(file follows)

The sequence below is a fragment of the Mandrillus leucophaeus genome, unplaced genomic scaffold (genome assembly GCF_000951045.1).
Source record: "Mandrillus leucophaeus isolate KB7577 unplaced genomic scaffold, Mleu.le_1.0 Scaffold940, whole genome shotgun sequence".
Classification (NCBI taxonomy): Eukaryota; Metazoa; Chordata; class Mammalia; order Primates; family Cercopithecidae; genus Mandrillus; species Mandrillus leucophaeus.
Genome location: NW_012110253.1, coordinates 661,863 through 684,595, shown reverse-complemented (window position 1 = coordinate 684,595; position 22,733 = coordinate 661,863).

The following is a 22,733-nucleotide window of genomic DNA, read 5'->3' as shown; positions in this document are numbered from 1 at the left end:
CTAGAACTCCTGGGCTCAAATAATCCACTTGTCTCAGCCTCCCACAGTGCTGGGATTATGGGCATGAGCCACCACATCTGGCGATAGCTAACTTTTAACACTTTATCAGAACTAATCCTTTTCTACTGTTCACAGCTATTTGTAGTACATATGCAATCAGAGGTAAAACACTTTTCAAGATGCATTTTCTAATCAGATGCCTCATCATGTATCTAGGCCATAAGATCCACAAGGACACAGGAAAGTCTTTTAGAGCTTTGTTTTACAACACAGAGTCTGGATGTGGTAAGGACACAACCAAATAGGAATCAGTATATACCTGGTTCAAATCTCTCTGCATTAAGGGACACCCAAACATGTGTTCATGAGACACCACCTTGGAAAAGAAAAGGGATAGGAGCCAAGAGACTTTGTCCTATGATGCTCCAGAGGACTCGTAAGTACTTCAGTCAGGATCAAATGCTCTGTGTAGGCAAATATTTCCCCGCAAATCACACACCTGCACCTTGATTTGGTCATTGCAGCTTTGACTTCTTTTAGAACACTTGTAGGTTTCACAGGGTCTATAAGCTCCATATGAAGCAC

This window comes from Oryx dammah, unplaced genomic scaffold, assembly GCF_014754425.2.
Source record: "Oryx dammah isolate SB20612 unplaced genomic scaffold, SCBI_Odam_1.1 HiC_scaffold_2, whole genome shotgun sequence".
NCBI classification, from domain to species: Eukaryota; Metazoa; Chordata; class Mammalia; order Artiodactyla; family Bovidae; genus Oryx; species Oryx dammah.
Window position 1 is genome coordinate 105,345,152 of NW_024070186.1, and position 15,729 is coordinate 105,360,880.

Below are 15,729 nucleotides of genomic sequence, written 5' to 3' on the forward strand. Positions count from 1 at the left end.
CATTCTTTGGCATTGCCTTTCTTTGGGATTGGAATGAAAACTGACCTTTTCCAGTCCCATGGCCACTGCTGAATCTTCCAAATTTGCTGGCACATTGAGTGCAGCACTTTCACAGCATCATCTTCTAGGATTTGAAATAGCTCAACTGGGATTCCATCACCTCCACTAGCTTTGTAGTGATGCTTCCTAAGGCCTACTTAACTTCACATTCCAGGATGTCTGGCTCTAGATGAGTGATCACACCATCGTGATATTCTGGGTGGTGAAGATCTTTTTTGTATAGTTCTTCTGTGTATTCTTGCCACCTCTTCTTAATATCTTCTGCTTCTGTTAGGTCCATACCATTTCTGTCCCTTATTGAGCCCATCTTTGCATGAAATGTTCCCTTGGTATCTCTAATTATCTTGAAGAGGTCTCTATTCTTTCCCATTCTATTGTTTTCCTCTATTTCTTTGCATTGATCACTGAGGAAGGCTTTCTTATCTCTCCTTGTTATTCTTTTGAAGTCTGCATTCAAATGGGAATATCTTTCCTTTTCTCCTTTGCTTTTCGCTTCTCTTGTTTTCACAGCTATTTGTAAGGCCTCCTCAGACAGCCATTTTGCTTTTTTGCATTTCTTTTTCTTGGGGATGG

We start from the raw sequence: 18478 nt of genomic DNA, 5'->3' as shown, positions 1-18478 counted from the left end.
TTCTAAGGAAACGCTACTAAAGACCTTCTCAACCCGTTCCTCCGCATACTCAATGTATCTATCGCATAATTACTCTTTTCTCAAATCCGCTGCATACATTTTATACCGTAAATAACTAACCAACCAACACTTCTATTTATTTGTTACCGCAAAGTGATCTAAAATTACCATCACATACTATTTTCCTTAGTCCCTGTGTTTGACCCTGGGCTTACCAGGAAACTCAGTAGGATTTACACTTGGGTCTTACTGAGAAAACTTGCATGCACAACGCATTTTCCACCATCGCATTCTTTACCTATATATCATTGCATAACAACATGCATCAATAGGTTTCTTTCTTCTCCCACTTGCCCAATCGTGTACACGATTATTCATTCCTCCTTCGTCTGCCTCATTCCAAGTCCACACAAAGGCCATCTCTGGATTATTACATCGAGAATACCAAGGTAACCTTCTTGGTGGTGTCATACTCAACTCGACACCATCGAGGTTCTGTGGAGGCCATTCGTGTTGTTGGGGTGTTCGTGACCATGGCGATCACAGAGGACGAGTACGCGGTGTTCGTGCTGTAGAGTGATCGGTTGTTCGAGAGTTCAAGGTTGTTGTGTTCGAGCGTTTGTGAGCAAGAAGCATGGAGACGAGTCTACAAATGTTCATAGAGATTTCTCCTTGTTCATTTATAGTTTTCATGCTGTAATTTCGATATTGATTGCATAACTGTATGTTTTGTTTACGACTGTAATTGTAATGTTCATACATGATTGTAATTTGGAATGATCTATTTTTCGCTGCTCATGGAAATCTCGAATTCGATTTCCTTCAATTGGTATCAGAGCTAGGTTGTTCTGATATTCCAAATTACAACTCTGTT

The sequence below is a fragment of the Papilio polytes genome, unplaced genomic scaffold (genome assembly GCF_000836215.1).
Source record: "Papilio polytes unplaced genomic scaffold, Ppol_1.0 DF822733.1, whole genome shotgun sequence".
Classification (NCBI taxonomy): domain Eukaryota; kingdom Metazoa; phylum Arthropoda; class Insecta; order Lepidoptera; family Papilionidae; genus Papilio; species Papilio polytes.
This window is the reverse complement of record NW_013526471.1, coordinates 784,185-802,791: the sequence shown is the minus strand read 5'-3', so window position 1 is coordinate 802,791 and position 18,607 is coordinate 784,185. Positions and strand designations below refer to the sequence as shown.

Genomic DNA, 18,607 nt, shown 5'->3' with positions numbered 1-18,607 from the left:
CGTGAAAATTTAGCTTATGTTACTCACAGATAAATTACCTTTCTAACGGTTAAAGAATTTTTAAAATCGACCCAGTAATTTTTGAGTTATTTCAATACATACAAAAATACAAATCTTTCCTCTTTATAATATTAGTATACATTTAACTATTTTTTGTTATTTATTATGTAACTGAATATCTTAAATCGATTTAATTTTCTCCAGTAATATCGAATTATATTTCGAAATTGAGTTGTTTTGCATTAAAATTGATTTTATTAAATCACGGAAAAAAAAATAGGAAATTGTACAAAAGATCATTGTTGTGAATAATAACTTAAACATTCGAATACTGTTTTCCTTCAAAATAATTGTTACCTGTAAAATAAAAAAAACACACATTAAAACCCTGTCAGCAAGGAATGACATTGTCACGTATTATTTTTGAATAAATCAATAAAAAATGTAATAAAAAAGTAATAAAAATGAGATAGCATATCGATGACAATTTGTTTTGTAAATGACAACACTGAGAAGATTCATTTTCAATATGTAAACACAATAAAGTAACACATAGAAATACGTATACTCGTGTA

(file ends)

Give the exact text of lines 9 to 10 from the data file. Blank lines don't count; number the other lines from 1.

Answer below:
NCBI classification, from domain to species: Eukaryota; Metazoa; Chordata; class Mammalia; order Artiodactyla; family Bovidae; genus Oryx; species Oryx dammah.
Window position 1 is genome coordinate 105,345,152 of NW_024070186.1, and position 15,729 is coordinate 105,360,880.